The occipital lobe is at
the rear of the brain.
It controls:
• vision
• recognition
Limbic Lobe
The limbic lobe is
located deep in the
brain, and makes up
the limbic system.
Functions:
• regulates emotion and
memory
• connects the lower and
higher brain functions
The Limbic System
A.
B.
C.
D.
E.
F.
Cingulate gyrus
Fornix
Anterior thalamic
nuclei
Hypothalamus
Amygdaloid nucleus
Hippocampus
Cerebellum
The cerebellum is connected to
the brainstem.
Functions:
• “autopilot” for body movement
and balance.
The Ventricles
• a complex series of spaces
and tunnels through the center
of the brain
• secrete cerebrospinal fluid
(CSF), which suspends and
protects the brain in the skull.
• provide a route for “chemical
messengers” that are widely
distributed through the central
nervous system.
The Ventricles
**Cerebrospinal Fluid (CSF) circulates from Lateral Ventricles into Third Ventricle and
through the cerebral aqueduct into the Fourth Ventricle.
The Ventricles and Cerebrospinal Fluid
The Cerebrospinal Fluid (CSF) is a
clear liquid that PROTECTS the
Brain from mechanical injury by
acting as a Shock Absorber.
**CSF fills space in the meninges
and fills four interconnected
VENTRICLES, or cavities in the
brain.
Within the Ventricles, CSF acts as
a Transport Medium for
substances that are important to
Brain Function.
**Cerebrospinal Fluid (CSF) circulates from Lateral Ventricles into Third Ventricle and
through the cerebral aqueduct into the Fourth Ventricle.
Cerebrospinal Fluid (CSF)
Cerebrospinal fluid is a
colorless liquid that bathes
the brain and spine.
It is formed within the
ventricles of the brain, and it
circulates throughout the
central nervous system.
Cerebrospinal fluid fills the
ventricles and meninges,
allowing the brain to “float”
within the skull.
Diencephalon and Brainstem
Diencephalon and Brainstem
Diencephalon = Thalamus + Hypothalamus + 3rd Ventricle
Diencephalon = Thalamus + Hypothalamus + 3rd Ventricle
Diencephalon = Thalamus + Hypothalamus + 3rd Ventricle
Diencephalon = Thalamus + Hypothalamus + 3rd Ventricle
Diencephalon = Thalamus + Hypothalamus + 3rd Ventricle
Diencephalon = Thalamus + Hypothalamus + 3rd Ventricle
Thalamus
Thalamus means “inner room” in Greek, as it sits
deep in the brain at the top of the brainstem.
The thalamus is called the gateway to the
cerebral cortex, as nearly all sensory inputs pass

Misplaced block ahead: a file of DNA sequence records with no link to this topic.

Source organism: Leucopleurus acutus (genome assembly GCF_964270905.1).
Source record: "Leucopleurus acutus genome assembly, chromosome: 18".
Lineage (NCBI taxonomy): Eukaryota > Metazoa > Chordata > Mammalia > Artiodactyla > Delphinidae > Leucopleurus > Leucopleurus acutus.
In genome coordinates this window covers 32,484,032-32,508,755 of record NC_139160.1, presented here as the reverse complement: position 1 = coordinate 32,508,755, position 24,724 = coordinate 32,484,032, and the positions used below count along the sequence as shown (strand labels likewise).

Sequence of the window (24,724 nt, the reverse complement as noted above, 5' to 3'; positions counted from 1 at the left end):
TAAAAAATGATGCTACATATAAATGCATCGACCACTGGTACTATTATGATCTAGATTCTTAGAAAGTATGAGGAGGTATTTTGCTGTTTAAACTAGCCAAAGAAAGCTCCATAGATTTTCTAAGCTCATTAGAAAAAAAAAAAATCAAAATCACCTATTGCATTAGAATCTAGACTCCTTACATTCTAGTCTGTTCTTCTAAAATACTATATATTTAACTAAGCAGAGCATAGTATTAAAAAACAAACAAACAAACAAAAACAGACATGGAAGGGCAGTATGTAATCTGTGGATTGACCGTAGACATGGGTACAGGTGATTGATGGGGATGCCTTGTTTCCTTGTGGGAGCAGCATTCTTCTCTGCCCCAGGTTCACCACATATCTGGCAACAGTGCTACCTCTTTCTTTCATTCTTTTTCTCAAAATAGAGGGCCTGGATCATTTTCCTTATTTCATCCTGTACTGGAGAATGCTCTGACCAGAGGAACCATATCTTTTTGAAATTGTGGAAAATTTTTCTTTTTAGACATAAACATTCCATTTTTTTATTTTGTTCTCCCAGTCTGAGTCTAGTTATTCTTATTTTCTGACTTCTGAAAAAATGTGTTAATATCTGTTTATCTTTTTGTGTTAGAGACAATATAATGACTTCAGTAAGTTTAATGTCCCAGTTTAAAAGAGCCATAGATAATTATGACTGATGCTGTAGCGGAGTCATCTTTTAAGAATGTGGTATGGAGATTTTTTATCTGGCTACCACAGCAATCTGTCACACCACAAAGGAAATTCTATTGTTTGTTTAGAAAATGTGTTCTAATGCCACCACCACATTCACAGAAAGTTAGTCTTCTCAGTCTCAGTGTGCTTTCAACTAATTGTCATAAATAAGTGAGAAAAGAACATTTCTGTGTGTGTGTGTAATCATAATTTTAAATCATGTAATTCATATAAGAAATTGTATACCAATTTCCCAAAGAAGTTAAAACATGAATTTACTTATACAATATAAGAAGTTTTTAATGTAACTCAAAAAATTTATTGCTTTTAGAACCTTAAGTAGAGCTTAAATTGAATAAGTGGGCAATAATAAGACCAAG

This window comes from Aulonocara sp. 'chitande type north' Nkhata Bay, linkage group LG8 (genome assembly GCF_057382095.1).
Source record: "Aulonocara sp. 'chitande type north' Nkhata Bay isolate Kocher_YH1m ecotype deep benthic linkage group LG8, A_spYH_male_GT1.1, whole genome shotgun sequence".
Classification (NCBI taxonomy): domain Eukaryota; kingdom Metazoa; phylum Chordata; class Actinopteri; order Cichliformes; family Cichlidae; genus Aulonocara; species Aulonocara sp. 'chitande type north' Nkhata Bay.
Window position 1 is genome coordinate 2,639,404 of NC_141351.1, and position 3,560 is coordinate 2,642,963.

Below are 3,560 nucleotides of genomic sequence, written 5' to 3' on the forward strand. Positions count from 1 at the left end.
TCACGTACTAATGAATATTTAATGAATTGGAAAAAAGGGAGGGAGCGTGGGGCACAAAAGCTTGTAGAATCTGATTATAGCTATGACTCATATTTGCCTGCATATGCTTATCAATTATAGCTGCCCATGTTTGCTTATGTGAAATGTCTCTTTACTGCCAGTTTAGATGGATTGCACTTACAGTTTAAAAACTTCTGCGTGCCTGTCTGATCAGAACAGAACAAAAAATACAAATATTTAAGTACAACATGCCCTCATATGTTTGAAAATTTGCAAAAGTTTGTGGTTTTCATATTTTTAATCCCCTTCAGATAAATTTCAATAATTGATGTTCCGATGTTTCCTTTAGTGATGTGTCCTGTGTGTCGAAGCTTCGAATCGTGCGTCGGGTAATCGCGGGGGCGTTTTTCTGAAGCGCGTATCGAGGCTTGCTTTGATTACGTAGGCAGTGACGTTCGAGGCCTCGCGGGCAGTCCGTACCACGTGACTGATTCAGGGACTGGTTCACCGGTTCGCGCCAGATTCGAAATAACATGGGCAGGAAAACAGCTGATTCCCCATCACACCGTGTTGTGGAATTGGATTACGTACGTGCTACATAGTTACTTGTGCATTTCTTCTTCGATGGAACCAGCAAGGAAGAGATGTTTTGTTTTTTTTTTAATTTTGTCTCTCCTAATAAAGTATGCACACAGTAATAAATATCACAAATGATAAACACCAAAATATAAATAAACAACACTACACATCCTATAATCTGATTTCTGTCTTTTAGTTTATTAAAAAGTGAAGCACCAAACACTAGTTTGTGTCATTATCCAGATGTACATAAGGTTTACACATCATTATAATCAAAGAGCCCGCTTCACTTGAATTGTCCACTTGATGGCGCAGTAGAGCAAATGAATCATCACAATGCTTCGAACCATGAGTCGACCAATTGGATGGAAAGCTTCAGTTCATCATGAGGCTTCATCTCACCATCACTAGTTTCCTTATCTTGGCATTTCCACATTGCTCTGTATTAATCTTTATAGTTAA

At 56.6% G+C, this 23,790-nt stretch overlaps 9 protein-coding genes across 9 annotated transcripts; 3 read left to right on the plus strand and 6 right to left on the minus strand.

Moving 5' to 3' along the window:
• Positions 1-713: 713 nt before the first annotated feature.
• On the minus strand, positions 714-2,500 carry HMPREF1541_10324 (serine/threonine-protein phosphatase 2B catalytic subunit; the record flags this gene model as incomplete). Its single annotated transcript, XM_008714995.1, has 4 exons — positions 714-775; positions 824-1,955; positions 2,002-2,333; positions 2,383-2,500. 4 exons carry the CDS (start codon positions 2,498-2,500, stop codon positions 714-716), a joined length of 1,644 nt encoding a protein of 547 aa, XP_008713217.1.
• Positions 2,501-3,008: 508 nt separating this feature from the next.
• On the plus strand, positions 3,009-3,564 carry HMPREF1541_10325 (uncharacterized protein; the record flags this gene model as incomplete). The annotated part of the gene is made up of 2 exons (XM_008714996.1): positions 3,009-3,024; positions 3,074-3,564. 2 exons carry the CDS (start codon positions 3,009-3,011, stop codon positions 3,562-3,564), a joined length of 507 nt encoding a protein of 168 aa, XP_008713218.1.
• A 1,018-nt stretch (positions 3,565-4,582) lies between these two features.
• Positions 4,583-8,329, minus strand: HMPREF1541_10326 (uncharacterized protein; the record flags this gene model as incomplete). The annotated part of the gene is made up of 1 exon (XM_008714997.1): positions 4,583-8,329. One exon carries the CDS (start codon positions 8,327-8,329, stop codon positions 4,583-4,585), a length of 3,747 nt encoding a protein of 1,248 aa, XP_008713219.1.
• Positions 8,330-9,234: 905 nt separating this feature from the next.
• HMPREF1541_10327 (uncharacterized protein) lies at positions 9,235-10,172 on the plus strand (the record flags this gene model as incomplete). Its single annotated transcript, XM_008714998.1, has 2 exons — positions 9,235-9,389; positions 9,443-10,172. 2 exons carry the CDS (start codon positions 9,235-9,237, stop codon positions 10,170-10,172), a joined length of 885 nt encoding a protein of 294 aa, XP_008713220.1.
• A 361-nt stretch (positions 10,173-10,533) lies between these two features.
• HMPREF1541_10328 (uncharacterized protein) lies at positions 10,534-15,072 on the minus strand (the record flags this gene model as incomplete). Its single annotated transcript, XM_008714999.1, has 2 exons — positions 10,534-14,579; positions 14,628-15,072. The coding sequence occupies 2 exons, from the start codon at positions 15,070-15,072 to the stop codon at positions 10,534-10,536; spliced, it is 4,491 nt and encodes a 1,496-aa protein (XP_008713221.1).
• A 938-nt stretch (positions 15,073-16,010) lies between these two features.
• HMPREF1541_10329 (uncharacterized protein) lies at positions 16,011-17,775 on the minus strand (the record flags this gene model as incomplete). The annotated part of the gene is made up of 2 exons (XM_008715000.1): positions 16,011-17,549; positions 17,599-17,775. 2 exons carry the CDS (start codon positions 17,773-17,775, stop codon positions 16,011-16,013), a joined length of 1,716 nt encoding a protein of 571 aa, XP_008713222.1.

through it to the higher levels of the brain.
• Relays sensory
and motor
signals to
cerebral cortex.
• Regulates sleep,
consciousness,
alertness
Hypothalamus
The hypothalamus sits under the thalamus at
the top of the brainstem. Although the
hypothalamus is small, it controls many critical
bodily functions:
• Controls autonomic nervous system
• Center for emotional response and
behavior
• Regulates body temperature
• Regulates food intake
• Regulates water balance and thirst
• Controls sleep-wake cycles
• Controls endocrine system
The hypothalamus is shaded
blue. The pituitary gland extends
from the hypothalamus.
Brainstem: 3 Divisions
Midbrain
Pons
Medulla Oblongata
The Brainstem
The most primitive part of the
brain.
Controls the basic functions of
life:
• autonomic survival
behaviors
• breathing
• heart rate
• swallowing
• reflexes to sight or
sound
• sweating
• blood pressure
• sleep
• balance
The Midbrain (mesencephalon)
Midbrain
Pons
Small portion at superior end of brainstem.
Holds cerebral aqueduct which connects the 3rd
and 4th Ventricles.
Associated with
• vision
• hearing
• motor control
• sleep/wake/arousal (alertness)
• temperature regulation
Medulla Oblongata
The Pons
The rounded brainstem region
between the midbrain and the
medulla oblongata. In fact, pons
means “bridge” in Latin.
Main functions:
• to connect the cerebellum to
the rest of the brain
• to modify the respiratory output
of the medulla (to control
breathing).
The origin of several cranial nerves.
The Medulla Oblongata
The medulla oblongata merges seamlessly
with the spinal cord and creates the base
of the brainstem. The medulla is also the
origin of many cranial nerves.
The medulla is primarily a control center
for vital involuntary reflexes such as:
• swallowing
• vomiting
• sneezing
• coughing
• regulation of cardiovascular activity
(heart rate, blood pressure)
• regulation of respiratory activity
(breathing)
Mamillary Bodies
Functions:
• sense of smell
• processing of
recognition memory
*The Mammillary bodies are
considered part of the
diencephalon.
Mamillary Bodies